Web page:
Pim Lohman
Pim Lohman is a curious art history student at the Radboud University in Nijmegen. He is particularly interested in the way in which art is being brought to people. It was this interest that led him to work as Junior Director at the Villa Mondriaan museum in Winterswijk. In the time to come he hopes to study the relationship between art and the public, and the role of the artistic process in this.

Daan Mulder
In Daan Mulder’s view, human existence is completely insane: “We are predatory beings who are constantly looking for direction in our lives, but who naturally lack that direction; kind of like an arrow without a bow, or a trigger without a finger.” He thrives in this state of madness. It has become his mode of work. Armed with semi-functional sculptures from his studio, he playfully derails his thoughts and the sculptures seem to become an extension of himself. He places himself in absurdist scenarios as the protagonist of his own story, in which he tries to face the limits of the human condition. The result is a “healthy exercise in madness, in the form of a cinematic or performative sketch.”

Jesse Strikwerda
Jesse Strikwerda creates installations and sculptures in which the manipulability of reality is central. Unraveling the layers of a constructed reality is the starting point for an exploration into the construction of an image. Constructions are pushed over, brought up, hidden and shown to an audience. Backdrops are hung in front of each other, as a concealment of the underlying structure, and then lifted again by the artist to provide the same structure with a stage. Elements from reality (building materials, party items, fabrics) are interspersed with images of them (drawings, comic-like elements and clay objects), creating an exciting play in which it becomes painfully clear in a playful way that everything can be built and destroyed.

Wanda Tiersma
Wanda Tiersma's work is about intimacy and physical contact. She wants to explore our ability to connect with each other and to become part of something bigger than ourselves. Humans are herd animals who thrive in cooperation. However, circumstances can block this innate ability and might lead us to forget how much we need it. She wants to remind people of this essential need, this human strength.

Extra info

Participants

Maarten Buser
Maarten Buser is a poet and art critic. He writes for media such as De Lage Landen, Metropolis M and Gonzo (circus). His debut volume ‘Club Brancuzzi’ (Uitgeverij Koppernik) was published in 2016. In 2018 he won one of the base prizes of the Young Art Criticism Prize. His non-fiction book ‘Geertje van de Kamp. Een Nederlandse kunstenaar in Japan’ (Uitgeverij Waanders) has been published in November 2020. Furthermore he translated work by various English-speaking poets into Dutch.

Anna Gerrits
Anna Gerrits chooses to stretch the day, so that three different lives can exist parallel to each other. Her curiosity as a common thread drives her. In the morning she opens up the world of artists and creativity for adolescents as a teacher. In the afternoon, she curls up in a comfortable chair as an art historian, to be inspired by poetry and art theory, only to blossom as a maker in the evening. She can immerse you in a bath of alienating sounds or confront you with the absurd magic of the everyday. She prefers to build bridges in places that seem unbridgeable and travels with you so that you can amaze each other.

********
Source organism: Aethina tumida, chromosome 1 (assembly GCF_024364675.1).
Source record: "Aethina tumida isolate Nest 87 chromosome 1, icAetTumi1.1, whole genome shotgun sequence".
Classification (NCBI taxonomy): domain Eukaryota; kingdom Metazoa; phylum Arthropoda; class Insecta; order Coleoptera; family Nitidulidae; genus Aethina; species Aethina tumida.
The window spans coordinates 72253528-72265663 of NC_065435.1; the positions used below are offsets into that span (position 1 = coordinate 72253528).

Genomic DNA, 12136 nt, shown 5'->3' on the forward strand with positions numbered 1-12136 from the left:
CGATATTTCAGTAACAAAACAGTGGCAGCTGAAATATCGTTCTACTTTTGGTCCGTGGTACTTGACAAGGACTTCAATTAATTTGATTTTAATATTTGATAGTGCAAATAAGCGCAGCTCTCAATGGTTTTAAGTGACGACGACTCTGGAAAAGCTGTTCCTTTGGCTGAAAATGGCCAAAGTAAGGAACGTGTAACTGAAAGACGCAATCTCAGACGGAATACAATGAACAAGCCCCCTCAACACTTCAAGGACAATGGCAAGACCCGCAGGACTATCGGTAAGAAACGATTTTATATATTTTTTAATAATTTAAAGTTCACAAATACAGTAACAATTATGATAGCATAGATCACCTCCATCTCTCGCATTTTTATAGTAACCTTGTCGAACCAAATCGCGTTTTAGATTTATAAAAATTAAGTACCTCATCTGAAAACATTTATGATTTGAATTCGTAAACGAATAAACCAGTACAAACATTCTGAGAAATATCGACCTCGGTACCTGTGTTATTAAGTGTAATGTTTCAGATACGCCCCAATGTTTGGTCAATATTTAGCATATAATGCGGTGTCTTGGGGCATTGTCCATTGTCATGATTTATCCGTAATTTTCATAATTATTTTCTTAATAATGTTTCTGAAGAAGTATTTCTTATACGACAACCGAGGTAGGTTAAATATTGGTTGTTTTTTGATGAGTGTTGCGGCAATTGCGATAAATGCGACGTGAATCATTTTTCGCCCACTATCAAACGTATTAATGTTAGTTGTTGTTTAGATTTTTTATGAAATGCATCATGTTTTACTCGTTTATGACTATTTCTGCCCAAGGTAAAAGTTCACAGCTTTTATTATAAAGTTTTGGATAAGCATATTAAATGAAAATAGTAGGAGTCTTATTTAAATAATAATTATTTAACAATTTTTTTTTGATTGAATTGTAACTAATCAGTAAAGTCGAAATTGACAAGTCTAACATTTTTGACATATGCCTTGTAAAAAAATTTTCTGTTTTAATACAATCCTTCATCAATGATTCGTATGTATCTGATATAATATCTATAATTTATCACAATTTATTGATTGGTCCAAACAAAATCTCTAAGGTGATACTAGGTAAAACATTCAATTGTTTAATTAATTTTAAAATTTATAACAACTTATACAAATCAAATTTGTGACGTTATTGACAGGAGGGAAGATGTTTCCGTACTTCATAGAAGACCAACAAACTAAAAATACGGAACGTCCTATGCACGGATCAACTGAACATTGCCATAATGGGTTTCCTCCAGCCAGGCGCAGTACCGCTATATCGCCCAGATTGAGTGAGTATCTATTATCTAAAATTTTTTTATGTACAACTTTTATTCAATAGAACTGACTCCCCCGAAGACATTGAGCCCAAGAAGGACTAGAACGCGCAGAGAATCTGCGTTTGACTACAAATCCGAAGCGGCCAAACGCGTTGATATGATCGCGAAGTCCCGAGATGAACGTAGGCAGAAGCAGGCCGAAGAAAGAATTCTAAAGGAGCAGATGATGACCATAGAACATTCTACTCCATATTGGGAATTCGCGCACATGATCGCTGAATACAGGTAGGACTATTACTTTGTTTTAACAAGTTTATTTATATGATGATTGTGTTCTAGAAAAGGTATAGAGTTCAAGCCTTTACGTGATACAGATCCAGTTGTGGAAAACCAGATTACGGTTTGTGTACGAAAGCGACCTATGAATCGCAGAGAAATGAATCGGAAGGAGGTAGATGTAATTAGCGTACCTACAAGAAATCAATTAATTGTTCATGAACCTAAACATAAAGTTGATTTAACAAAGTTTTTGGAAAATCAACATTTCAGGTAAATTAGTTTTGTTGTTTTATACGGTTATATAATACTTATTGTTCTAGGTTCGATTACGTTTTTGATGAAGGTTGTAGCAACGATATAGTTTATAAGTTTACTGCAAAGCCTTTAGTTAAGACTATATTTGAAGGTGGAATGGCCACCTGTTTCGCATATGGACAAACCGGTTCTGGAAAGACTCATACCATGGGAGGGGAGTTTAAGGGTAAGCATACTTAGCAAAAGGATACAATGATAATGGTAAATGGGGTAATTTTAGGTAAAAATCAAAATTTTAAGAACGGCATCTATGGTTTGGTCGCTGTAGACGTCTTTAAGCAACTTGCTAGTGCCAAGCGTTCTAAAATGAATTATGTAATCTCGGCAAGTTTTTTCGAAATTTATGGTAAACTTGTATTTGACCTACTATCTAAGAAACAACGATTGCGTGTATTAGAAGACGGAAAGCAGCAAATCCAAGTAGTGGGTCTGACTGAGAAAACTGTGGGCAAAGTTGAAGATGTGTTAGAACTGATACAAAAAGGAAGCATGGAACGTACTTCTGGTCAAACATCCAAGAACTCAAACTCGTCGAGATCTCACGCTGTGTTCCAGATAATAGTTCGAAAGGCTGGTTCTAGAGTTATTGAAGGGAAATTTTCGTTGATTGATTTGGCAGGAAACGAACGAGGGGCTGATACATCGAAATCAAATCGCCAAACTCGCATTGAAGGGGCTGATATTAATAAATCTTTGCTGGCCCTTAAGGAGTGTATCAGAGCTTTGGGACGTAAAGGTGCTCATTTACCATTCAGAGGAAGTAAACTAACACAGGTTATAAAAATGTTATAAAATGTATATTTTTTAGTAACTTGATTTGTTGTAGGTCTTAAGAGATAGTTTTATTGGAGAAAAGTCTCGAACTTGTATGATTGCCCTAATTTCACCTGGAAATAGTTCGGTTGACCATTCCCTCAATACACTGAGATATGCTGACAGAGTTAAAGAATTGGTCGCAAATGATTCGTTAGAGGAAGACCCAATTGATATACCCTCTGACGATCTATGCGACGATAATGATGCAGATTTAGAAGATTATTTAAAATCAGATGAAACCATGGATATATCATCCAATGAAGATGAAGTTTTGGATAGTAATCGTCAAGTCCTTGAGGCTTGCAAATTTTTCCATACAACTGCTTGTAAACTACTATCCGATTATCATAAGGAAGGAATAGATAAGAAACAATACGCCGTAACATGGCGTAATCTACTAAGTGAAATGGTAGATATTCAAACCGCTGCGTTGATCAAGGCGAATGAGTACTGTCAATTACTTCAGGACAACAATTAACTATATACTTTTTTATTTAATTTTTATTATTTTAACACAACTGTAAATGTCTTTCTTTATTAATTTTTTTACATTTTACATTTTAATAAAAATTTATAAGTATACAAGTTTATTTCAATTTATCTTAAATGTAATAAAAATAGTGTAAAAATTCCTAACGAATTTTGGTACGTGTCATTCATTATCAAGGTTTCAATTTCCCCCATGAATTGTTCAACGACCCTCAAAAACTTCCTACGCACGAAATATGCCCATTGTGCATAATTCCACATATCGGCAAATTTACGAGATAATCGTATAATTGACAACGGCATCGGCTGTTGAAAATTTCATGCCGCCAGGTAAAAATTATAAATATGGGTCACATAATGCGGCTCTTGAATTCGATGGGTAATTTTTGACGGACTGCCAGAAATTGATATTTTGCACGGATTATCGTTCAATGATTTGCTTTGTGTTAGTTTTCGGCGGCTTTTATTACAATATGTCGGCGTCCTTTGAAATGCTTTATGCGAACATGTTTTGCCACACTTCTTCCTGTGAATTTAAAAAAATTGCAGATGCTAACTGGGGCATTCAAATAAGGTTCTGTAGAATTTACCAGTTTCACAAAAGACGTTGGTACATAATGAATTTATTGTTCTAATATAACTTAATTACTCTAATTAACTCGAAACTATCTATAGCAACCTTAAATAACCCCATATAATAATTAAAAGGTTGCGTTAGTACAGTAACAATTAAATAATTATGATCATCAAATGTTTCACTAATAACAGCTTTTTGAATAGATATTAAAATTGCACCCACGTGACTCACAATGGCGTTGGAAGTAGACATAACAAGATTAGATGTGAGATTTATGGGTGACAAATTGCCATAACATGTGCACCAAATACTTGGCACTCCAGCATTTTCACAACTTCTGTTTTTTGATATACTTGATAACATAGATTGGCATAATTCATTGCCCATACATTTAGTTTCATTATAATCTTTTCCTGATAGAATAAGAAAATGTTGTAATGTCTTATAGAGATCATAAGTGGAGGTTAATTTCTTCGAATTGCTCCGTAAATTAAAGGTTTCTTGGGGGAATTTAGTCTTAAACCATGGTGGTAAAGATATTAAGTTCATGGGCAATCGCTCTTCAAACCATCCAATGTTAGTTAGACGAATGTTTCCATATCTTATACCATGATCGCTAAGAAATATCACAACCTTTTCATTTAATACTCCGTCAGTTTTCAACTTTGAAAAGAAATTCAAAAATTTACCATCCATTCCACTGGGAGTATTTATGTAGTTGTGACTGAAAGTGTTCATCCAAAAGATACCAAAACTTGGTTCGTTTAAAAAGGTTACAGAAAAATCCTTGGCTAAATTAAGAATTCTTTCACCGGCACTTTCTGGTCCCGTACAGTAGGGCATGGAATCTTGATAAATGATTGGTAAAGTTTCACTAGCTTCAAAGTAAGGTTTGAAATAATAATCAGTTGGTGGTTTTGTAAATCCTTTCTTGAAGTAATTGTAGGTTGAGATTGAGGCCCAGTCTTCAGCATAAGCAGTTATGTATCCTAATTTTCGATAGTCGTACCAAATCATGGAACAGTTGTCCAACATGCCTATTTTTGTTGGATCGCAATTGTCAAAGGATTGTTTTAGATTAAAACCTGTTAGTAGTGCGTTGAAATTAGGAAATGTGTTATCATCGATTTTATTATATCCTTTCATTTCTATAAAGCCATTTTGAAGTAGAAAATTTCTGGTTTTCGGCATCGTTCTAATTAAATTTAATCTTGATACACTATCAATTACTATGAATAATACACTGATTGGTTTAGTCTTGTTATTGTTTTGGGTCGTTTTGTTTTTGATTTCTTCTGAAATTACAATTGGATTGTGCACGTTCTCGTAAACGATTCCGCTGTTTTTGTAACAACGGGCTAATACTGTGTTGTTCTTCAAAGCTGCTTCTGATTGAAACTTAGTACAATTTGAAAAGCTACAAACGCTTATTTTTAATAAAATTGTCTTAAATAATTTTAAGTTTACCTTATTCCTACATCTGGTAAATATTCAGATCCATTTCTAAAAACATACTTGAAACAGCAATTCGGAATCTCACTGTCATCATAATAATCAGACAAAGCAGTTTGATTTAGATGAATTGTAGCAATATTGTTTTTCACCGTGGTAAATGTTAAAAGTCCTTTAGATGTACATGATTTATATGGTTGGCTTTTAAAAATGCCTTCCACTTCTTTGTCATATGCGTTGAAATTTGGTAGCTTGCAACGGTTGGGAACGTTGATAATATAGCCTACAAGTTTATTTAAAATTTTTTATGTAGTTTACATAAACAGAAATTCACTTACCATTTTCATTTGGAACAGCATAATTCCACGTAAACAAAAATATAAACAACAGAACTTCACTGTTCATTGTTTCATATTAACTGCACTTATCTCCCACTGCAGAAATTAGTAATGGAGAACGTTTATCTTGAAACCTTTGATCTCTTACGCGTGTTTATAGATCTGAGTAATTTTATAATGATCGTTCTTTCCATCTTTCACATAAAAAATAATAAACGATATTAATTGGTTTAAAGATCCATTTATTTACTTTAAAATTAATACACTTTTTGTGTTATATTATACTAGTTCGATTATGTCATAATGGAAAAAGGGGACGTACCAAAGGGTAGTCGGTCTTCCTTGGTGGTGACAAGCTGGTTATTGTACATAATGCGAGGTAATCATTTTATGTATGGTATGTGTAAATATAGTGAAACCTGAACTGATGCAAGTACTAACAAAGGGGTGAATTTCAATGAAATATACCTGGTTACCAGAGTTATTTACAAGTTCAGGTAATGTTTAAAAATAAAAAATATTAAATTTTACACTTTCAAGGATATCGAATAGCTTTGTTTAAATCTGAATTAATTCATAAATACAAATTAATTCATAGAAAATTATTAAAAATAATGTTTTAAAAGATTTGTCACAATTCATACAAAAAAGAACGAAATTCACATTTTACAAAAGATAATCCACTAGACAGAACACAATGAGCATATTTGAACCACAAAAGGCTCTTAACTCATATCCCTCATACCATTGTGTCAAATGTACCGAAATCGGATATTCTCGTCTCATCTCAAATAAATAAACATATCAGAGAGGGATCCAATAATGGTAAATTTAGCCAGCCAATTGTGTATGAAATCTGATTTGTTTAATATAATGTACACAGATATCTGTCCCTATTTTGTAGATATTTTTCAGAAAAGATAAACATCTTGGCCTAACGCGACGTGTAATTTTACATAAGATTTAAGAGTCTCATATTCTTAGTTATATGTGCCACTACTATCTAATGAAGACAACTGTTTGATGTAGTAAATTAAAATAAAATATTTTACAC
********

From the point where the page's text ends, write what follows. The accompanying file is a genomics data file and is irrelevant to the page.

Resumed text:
Pim Lohman
Pim Lohman is a curious art history student at the Radboud University in Nijmegen. He is particularly interested in the way in which art is being brought to people. It was this interest that led him to work as Junior Director at the Villa Mondriaan museum in Winterswijk. In the time to come he hopes to study the relationship between art and the public, and the role of the artistic process in this.

Daan Mulder
In Daan Mulder’s view, human existence is completely insane: “We are predatory beings who are constantly looking for direction in our lives, but who naturally lack that direction; kind of like an arrow without a bow, or a trigger without a finger.” He thrives in this state of madness. It has become his mode of work. Armed with semi-functional sculptures from his studio, he playfully derails his thoughts and the sculptures seem to become an extension of himself. He places himself in absurdist scenarios as the protagonist of his own story, in which he tries to face the limits of the human condition. The result is a “healthy exercise in madness, in the form of a cinematic or performative sketch.”

Jesse Strikwerda
Jesse Strikwerda creates installations and sculptures in which the manipulability of reality is central. Unraveling the layers of a constructed reality is the starting point for an exploration into the construction of an image. Constructions are pushed over, brought up, hidden and shown to an audience. Backdrops are hung in front of each other, as a concealment of the underlying structure, and then lifted again by the artist to provide the same structure with a stage. Elements from reality (building materials, party items, fabrics) are interspersed with images of them (drawings, comic-like elements and clay objects), creating an exciting play in which it becomes painfully clear in a playful way that everything can be built and destroyed.

Wanda Tiersma
Wanda Tiersma's work is about intimacy and physical contact. She wants to explore our ability to connect with each other and to become part of something bigger than ourselves. Humans are herd animals who thrive in cooperation. However, circumstances can block this innate ability and might lead us to forget how much we need it. She wants to remind people of this essential need, this human strength.